Claressa Shields on Lauren Price: ‘We can fight and prove who’s the best Olympic champion!’ | Boxing News

Claressa Shields on Lauren Price: ‘We can fight and prove who’s the best Olympic champion!’ | Boxing News

Claressa Shields is a unique fighter. An undisputed champion, she is a multi-weight titlist who has also competed in MMA and who will go for a title in a fourth division later this month.

She will challenge Vanessa Lepage-Joanisse for the WBC heavyweight championship in Detroit.

The Olympic middleweight gold medal has only been won by two women, Shields in 2012 and 2016, and most recently Wales’ Lauren Price, who triumphed at the Tokyo Games.

Price dropped down to welterweight after the Olympics and is only seven bouts into her professional career, but has won the inaugural women’s British title and the WBA world title already.

Lauren Price claimed the WBA world title after beating Jessica McCaskill on points and said it was the start of many more big nights in Cardiff

Shields does not rule out Price becoming one of her future rivals.

“It’s hard to put anything past Olympic champions. She won the Olympics 2021,” Shields told Sky Sports.

“I feel like when you’ve been all over the world and you’ve boxed and you’ve won World championships, it’s kind of destined for you to be great in the pros. I wish her the best of luck.”

They are not on a collision course in the immediate future. Price has plenty of ambitions to realise at welterweight and Shields is moving up in weight for the Lepage-Joanisse fight.

Lauren Price reflects on her victory over Jessica McCaskill to become Wales’ first female boxing world champion and discusses what’s next in her boxing career

But heavyweight is what the WBC calls its 12st 7lbs division, i.e. light-heavyweight (the WBO light-heavyweight title will also be on the line in their fight).

Shields has operated across several weight classes, super-welter and super-middle included, but is a natural middleweight.

Price’s greatest amateur successes were at middleweight, where she won World and European gold medals as well as the Olympic Games. Along the way, she also beat a light-heavyweight World champion at 75kgs.

Lauren Price received an incredible reception from fans after becoming Wales’ first female boxing world champion

Shields doesn’t think their current weight classes will necessarily keep them apart.

“She won the Olympics at 165lbs (75kgs) just as I did – two times – and if she ever wants to fight I would love to fight against her too,” Shields said.

“I believe anything is possible and I really want to fight anybody that wants to fight me. So if Lauren Price keeps winning and comes to 154lbs, 160, 168, we can fight and prove who’s the best Olympic champion.”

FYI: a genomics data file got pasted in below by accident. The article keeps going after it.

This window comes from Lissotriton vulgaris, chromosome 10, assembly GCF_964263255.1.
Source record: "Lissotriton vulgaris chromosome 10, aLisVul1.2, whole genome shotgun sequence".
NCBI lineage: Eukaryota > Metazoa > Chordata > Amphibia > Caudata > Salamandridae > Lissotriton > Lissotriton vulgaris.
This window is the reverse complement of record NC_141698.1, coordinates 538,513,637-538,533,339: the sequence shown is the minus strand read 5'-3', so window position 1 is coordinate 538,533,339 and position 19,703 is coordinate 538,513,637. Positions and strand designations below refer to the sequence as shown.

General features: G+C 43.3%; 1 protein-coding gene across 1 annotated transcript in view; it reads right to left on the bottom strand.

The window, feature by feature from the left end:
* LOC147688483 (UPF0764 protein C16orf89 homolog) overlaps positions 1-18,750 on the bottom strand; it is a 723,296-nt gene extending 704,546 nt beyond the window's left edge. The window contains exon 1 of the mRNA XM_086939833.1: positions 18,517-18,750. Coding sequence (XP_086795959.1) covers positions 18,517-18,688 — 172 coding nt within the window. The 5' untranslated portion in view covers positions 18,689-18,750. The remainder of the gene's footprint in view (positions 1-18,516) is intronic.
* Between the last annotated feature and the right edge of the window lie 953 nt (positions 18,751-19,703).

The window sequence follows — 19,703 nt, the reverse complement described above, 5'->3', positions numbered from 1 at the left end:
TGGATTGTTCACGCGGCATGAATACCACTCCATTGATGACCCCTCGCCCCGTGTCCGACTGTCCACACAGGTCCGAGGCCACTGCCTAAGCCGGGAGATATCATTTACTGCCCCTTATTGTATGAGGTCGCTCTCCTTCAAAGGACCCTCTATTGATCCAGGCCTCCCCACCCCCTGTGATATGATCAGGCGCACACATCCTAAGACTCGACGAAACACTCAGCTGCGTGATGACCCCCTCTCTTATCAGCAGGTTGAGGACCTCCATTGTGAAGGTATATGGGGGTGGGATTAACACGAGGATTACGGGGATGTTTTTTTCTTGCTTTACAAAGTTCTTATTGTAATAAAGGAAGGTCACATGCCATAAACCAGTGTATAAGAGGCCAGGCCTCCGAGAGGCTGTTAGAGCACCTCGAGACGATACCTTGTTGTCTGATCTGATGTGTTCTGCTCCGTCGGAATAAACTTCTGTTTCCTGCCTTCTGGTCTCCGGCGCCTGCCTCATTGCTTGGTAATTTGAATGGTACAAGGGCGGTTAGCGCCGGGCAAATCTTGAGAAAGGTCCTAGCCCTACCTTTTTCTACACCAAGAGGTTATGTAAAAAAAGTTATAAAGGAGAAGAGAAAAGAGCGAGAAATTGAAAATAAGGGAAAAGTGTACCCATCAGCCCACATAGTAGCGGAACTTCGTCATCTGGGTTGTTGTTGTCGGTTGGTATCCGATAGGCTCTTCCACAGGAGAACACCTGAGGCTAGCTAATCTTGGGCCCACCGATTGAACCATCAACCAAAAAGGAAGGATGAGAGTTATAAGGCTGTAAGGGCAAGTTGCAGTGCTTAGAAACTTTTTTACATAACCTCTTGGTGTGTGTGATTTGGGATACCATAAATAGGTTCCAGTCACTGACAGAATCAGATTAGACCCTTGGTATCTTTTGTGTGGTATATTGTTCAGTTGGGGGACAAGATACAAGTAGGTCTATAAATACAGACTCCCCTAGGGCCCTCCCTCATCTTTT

Lauren Price claims the WBA welterweight world title with a dominant win over Jessica McCaskill

Shields’ great rival is another Briton, Savannah Marshall. The American beat Marshall in their 2022 grudge match. But Marshall is now also competing in MMA as she pursues another clash with Shields.

“I beat her in the UK with 20,000 of her fans. She needs to come to America and fight me in front of 20,000 of my fans and let’s see if she can handle being booed and her national anthem being booed and people telling her she sucks!” Shields declared.

Savannah Marshall discusses the rematch with Claressa Shields and if we’ll see it in the boxing ring or the MMA cage

“I would love to fight her again and prove that I’m not just one time better than you, I’m two times better than you either inside the cage and definitely inside the ring. It really doesn’t matter which one.”

But first Shields has a more immediate task, winning yet another accolade against Lepage-Joanisse.

“I’m going for my fourth division,” she said. “It’s going to be big and it’s going to be history-making.”

England vs New Zealand: Nat Sciver-Brunt and Lauren Bell lead hosts to ODI series clean sweep | Cricket News

England vs New Zealand: Nat Sciver-Brunt and Lauren Bell lead hosts to ODI series clean sweep | Cricket News

Nat Sciver-Brunt struck a sparkling 76 not out as England beat New Zealand by five wickets in the third and final ODI in Bristol to complete a 3-0 whitewash in the series.

England won the toss and elected to bowl in the rain-reduced encounter at the Seat Unique Stadium, with pace bowler Lauren Bell taking a career-best 5-37 as the tourists were restricted to 211-8 in their 42 overs.

New Zealand’s batting improved greatly from their last two encounters, though, with Amelia Kerr (57) bringing up her 10th half-century in ODI cricket after sharing a 68-run partnership with her captain Sophie Devine (43).

England stuttered in pursuit of their target of 212, losing three early wickets in the powerplay, with Tammy Beaumont (0) falling lbw to Hannah Rowe (2-38) from the fifth ball of the innings before captain Heather Knight (nine) was caught and bowled by Rowe and Maia Bouchier (19), who hit a brilliant century in the second ODI, departed after being caught behind off the bowling of Molly Penfold, leaving the hosts 33-3 in the eighth over.

However, Sciver-Brunt (76no) and Amy Jones (50) rebuilt the innings with a steady 90-run partnership, with the England No 4 bringing up her 21st ODI fifty from 49 deliveries. Jones followed her to the landmark shortly after with her half-century coming off the same number of balls, before Brooke Halliday (1-29) had her caught behind.

Sciver-Brunt then marshalled England to victory, hitting a single past square leg off Devine to seal the deal with 20 balls to spare as the hosts posted 212-5.